On Thu, Feb 18, 2010 at 2:02 PM, Gene Smar <email@example.com> wrote:
> To get these figures into engineering terms, you'd have to convert the
> wind speed into pounds-per-square-foot
> http://www.arraysolutions.com/Products/windloads.htm and multiply by the
> EFFECTIVE area of the antenna. Then this force is applied to the top of the
> tower; let's say the tower is 100 feet tall. In the example, the force of a
> 70 mph wind is 12.54 psf. The total forced applied to the tower at 100 feet
> AGL would be 12.54 X 15 = 188 pounds.
Well, that is substantially less than the 450 pounds I came up with
from the "30 pounds per square foot in a 70 MPH wind" rule mentioned
> The trick comes in determining what the effective area (sqft) of the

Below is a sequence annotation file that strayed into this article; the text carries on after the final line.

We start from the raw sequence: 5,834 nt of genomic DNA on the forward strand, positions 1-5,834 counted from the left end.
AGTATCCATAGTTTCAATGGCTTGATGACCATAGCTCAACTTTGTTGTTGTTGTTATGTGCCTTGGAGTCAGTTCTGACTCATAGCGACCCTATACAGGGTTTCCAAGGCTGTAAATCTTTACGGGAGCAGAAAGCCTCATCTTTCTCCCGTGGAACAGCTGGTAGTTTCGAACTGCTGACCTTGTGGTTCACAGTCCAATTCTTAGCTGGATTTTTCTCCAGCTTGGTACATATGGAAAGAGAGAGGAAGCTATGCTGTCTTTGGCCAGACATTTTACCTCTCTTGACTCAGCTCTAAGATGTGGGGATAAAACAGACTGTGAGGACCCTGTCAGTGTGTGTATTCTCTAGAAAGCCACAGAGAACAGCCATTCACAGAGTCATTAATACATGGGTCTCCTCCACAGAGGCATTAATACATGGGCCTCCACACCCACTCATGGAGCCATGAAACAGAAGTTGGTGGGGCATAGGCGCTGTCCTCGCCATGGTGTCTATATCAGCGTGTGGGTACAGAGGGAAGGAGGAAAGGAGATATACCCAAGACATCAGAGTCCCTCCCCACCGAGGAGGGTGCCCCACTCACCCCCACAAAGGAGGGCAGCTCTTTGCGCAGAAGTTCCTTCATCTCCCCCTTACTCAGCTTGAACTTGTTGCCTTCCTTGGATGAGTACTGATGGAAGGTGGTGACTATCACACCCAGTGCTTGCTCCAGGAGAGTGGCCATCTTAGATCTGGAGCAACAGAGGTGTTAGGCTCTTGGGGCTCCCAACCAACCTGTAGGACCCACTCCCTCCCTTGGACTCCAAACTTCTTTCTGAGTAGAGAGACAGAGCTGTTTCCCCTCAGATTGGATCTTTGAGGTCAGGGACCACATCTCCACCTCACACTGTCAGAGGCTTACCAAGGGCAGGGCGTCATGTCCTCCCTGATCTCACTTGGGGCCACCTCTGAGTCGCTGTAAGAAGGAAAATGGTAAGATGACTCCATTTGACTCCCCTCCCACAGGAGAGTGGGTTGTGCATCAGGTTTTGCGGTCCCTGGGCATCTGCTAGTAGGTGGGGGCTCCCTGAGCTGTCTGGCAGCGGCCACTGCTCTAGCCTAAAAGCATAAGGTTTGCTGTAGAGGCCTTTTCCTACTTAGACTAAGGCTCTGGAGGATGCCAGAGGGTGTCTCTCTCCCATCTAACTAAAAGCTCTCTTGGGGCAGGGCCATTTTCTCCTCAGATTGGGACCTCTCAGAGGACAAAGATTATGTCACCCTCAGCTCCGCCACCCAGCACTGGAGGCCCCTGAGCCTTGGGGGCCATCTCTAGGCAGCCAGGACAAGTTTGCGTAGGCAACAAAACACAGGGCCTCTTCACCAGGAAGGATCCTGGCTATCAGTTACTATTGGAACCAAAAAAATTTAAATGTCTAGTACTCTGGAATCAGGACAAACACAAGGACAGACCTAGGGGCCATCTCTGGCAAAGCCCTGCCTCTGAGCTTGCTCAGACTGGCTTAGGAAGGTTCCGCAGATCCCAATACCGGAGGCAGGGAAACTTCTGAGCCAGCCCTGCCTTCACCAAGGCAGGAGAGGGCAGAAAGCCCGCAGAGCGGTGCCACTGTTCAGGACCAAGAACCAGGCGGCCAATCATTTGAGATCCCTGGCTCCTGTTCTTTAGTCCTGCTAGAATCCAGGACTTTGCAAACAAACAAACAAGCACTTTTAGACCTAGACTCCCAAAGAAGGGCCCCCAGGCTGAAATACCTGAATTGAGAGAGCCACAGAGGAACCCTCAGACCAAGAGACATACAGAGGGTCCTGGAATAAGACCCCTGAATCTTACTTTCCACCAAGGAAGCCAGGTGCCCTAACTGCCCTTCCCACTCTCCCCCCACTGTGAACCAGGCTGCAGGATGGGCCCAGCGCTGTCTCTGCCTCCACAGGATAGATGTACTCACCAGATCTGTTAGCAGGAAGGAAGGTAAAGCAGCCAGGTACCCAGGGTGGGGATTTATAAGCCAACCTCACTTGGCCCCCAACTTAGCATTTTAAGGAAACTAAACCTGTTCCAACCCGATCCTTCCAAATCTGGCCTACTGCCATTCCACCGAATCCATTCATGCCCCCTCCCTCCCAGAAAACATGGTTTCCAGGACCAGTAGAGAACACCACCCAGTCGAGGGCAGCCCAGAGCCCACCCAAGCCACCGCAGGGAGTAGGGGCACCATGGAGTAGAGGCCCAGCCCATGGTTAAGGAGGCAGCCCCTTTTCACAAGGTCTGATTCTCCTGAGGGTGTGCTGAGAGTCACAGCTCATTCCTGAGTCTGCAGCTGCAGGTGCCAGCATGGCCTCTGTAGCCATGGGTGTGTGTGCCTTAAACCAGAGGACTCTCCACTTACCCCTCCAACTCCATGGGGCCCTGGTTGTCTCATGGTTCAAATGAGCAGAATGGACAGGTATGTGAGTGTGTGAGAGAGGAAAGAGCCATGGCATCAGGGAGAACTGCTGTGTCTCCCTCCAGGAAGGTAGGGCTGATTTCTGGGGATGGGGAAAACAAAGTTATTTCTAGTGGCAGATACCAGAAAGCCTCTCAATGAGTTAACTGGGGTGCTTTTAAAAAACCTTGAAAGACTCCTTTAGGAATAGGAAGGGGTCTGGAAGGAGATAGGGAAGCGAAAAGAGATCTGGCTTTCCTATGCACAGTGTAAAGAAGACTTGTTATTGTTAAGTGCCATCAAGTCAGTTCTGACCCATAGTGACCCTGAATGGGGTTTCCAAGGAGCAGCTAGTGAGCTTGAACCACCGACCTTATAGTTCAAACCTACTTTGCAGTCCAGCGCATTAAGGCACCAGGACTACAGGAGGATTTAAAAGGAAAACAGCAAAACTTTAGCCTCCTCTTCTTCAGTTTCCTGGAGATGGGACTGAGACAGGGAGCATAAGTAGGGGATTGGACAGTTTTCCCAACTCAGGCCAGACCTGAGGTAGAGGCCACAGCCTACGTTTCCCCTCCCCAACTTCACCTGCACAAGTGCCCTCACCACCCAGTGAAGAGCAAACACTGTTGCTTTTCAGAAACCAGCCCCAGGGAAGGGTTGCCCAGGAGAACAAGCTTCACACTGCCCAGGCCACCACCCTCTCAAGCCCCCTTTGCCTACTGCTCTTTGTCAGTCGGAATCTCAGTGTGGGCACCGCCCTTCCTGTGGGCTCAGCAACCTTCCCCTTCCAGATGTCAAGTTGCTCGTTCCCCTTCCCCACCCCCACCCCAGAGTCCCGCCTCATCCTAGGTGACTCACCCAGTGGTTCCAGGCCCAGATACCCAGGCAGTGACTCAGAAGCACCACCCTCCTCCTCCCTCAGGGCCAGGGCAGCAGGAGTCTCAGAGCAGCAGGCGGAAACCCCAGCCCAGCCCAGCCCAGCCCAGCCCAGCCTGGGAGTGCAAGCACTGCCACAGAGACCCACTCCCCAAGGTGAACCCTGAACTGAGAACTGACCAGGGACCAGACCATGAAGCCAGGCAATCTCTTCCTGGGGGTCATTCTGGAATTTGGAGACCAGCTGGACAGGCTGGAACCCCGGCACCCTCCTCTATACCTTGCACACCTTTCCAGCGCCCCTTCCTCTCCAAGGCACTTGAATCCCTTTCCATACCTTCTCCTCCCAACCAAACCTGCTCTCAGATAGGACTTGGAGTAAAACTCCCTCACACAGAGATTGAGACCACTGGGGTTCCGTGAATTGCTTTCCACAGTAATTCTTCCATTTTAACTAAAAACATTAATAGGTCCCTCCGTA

> antenna really is. Manufacturers are unclear in their literature in how
> they calculate the advertised areas of their antennas.
I suppose this is due to uncertainty in the drag coefficient since the
geometric cross-section should be unambiguous. Rewriting the Array
Solutions formula as
F = A * 0.00256 * W * W * Cd
the effective cross-section is the product A * Cd, where A is the
geometric cross-section, and Cd is 1.2 for long cylinders and 2.0 for
> That calculation showed that my D40 rotatable dipole had a spec from
> Cushcraft of 1.3 sqft, whereas the "shadow area" of the elements calculated
> out to be 3.55 sqft. Go figure.
Yeah, I can't make up that difference no matter how I play around with
Charles M. Coldwell, W1CMC
"Turn on, log in, tune out"
Winchester, Massachusetts, New England (FN42kk)
GPG ID: 852E052F
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